A Closer Look at Living on
Wildlife Estate

Wildlife Estates are synonymous with the bushveld town of Hoedspruit. We find out about the pleasures, pitfalls and profit potential of living on or investing in a wildlife estate.
This small town has grown rapidly over the past few years. Admittedly its growth as been off a small base and in relative terms Hoedspruit is still a small town. There is no Woollies or McDonalds, no night clubs or large cinemas to go watch multiple movies. The growth has been because of several Wildlife Estate developments that have taken place in the area. The better-known estates are:
  • Raptors View Wildlife Estate
  • Blyde Wildlife Estate
  • Hoedspruit Wildlife Estate
  • Canyon Game Reserve
  • Moditlo
  • Zandspruit Bush & Aero Estate
  • Leopard Rock
Of late a few newer estates have started to come online, such as Elephant Rock Eco Estate. And then there are the older reserves and shareblocks like Balule, Lissataba, Ntsiri, Ingwelala, Khaya Ndlovu, Khaya Ngwenya, Parsons, Hippo Pools and Grietjie. But let’s explore at the concept of wildlife estates, the role they play, the profit potential, the pitfalls and pleasures of owning in such an estate.
What is a wildlife estate?
The meaning of a Housing Estate changes from place to place. In Hoedspruit a Wildlife Estate means owning either a 3,000m² or 10 000m² (third of a Hectare or 1 Hectare) stand on which you can build a bush home, or commonly termed a private lodge, to predetermined architectural guidelines. Each house is surrounded by bushveld and most houses do not have gardens (although, indigenous plants are permitted). There are no fences or walls between the properties allowing game to move freely between the properties. It’s not uncommon for animals such as Nyala, Duiker, Porcupine or Warthog to make themselves resident around your home.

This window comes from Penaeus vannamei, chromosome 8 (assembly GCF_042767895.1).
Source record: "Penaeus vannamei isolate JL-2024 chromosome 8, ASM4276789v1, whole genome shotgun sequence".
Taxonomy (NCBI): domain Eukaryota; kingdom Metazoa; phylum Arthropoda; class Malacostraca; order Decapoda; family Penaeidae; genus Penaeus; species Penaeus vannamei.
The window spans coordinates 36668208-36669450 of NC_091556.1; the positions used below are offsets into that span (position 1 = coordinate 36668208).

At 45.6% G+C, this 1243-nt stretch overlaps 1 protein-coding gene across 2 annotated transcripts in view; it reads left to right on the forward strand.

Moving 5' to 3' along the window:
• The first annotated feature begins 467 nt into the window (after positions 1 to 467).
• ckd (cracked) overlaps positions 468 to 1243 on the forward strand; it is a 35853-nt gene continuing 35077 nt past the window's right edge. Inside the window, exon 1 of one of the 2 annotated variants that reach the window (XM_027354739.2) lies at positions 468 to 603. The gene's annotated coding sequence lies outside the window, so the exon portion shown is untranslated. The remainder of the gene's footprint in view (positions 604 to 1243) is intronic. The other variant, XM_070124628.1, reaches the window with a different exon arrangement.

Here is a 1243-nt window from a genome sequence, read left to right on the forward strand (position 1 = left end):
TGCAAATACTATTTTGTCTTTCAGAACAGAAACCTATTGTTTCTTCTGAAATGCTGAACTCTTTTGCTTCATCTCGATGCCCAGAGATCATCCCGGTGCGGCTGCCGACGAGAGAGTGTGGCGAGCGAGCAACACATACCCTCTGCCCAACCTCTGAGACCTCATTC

One of the biggest perks to living on a wildlife estate is that you have usage of the entire Estate and the facilities. This includes facilities such as hiking trails, cycling trails, picnic spots, game drive areas through to restaurant, gym, and horse stables in some instances. In most estates this portion of the property common is for the pleasure of home owners. What makes a wildlife estate special, is that it gives owners the freedom to enjoy the bush beyond the size of the full title ownership.